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Labor looks to appoint new Shadow Treasurer -

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Labor looks to appoint new Shadow Treasurer

AM - Tuesday, 12 October , 2004 08:04:00

Reporter: Louise Yaxley

TONY EASTLEY: The Federal Opposition is likely to have a new Treasury spokesman to face Peter
Costello when Parliament resumes next month. After its devastating loss to the Coalition, Labor is
looking at its failed strategy and at some individuals. And the focus has fallen on Shadow
Treasurer, Simon Crean.

As for their part, the Labor leader and his deputy are not expected to be challenged when the
depleted Caucus meets next week.

Louise Yaxley reports.

LOUISE YAXLEY: Labor's trying to contain the amount of post-election bloodletting and scapegoating.
The leader, Mark Latham, won't face a challenge and the deputy, Jenny Macklin, is also unlikely to
have to face a contest.

The health spokeswoman, Julia Gillard, has ruled out any challenge against Ms Macklin, and it's
understood there are no other contenders.

Mark Latham says the party has to learn from its loss, and he nominates the economy as the area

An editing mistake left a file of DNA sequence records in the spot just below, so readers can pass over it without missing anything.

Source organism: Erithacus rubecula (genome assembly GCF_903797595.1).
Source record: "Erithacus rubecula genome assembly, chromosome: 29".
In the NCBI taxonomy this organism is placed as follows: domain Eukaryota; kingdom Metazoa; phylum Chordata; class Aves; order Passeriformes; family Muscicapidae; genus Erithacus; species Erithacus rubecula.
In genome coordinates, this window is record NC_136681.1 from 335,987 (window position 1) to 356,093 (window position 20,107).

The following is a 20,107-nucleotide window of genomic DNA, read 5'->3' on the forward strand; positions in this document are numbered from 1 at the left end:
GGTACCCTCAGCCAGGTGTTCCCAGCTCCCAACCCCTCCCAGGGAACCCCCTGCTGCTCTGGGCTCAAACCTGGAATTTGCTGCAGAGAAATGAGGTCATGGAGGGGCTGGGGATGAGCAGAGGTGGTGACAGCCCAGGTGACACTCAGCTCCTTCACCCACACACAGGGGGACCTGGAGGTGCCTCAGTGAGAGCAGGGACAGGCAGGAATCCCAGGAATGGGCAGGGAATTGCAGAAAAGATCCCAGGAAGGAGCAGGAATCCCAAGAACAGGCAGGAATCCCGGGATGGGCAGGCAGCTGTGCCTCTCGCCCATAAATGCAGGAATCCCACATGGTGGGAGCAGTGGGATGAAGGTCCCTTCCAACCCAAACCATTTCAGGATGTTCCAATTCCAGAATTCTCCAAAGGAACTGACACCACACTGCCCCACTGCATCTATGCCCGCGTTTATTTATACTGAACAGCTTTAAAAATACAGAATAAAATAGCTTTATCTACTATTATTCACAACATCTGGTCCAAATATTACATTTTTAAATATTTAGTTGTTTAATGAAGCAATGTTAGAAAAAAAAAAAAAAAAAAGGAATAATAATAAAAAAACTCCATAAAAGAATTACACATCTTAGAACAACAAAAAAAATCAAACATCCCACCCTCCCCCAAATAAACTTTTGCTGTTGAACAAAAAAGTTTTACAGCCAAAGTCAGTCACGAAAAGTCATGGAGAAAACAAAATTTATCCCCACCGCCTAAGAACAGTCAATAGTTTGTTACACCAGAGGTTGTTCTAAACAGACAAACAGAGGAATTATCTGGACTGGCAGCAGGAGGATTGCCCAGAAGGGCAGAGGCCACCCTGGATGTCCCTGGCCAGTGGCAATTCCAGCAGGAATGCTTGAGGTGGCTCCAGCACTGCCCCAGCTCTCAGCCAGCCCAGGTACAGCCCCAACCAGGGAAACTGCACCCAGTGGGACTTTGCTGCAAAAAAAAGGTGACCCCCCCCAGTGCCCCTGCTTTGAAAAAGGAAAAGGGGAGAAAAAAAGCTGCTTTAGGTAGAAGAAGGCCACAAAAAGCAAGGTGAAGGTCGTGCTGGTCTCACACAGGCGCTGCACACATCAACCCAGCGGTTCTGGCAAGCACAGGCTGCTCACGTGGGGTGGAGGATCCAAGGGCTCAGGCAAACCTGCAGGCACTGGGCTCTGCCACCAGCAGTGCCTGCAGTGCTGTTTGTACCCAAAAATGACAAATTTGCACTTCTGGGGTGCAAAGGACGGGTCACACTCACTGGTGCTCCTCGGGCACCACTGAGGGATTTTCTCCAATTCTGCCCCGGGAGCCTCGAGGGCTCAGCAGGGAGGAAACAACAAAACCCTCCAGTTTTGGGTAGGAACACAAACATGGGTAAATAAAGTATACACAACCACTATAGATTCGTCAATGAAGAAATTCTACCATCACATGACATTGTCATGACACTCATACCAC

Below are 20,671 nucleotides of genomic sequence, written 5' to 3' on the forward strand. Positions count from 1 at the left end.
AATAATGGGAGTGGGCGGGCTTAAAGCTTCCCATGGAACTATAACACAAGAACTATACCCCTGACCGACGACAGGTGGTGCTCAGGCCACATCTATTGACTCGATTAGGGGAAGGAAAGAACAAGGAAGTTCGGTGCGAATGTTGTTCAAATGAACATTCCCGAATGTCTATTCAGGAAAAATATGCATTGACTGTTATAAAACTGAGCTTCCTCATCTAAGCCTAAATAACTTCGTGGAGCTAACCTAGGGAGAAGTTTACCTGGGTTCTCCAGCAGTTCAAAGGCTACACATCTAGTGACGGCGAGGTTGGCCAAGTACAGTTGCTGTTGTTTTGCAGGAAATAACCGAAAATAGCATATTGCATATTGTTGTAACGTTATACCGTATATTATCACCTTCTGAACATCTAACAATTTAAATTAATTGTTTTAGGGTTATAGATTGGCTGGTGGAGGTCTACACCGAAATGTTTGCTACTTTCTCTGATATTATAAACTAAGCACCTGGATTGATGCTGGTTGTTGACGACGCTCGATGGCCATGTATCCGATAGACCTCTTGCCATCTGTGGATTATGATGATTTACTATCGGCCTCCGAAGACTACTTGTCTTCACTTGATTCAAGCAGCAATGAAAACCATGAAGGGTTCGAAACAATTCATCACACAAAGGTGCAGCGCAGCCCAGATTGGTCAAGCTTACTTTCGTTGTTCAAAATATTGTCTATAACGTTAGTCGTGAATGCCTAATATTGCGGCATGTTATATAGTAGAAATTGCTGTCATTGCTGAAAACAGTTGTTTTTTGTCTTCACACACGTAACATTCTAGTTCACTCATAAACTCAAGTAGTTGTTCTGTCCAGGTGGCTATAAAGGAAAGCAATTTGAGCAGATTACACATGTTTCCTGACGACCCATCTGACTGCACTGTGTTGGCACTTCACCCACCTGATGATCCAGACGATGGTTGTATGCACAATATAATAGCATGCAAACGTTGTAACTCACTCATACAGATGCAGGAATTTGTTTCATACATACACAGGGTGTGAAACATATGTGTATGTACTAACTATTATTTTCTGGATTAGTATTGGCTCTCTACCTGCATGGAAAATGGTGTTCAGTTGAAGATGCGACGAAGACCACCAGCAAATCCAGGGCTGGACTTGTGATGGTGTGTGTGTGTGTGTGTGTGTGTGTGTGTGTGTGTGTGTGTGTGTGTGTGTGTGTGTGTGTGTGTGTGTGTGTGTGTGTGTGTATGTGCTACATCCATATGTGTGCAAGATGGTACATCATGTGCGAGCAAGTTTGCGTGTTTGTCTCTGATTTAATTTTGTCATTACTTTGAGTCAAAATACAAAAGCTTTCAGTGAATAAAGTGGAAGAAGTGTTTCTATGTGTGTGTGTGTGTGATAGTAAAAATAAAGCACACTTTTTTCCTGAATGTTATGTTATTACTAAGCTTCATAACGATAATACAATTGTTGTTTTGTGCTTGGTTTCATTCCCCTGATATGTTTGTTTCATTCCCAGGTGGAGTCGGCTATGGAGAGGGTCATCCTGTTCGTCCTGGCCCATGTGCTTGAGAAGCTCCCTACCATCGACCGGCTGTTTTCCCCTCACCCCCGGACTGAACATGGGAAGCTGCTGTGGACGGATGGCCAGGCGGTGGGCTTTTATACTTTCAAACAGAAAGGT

where Labor has to improve and present stronger credentials - that puts the focus on the Shadow
Treasurer's job, now held by the former leader, Simon Crean.

Mr Latham says he doesn't have any concerns about the way Mr Crean campaigned during the election.

But there's an expectation within the Labor Caucus that Simon Crean will voluntarily give up the
job and take a different frontbench position. That would leave the way open for a fresh face
against Peter Costello.

The Coalition's campaign on interest rates and economic stability has left Labor bitter and angry.

Frontbencher Kim Carr questions whether the Prime Minister is now walking away from some of the
Coalition's spending promises during the last six weeks.

KIM CARR: He now says that he'll implement as much of the policy he's announced in terms of his
promises as he can. Well, hello, hello. What happened to these commitments he made to the
Australian people? Is he going to implement his policies or not?

We've got non-core and core promises again. The election campaign has just been fought - never
heard any of that. Never heard anything about the conditionality of the promises that are being
offered.

There was money being thrown around like a drunken sailor, and now we discover that the Government
wants to reassess the nature of its commitments made in this election campaign.

I think we're entitled to say this is a government that is not straight with the Australian people.
They said that they were the party that could protect the Australian people from higher interest
rates. Well, let's wait 'til the first interest rates occur and let's see what happens then.

LOUISE YAXLEY: Mr Howard will announce his own new ministerial line-up next week - the two
certainties are that Peter Costello will keep the treasurer's position, and Alexander Downer will
keep Foreign Affairs.

TONY EASTLEY: Louise Yaxley reporting.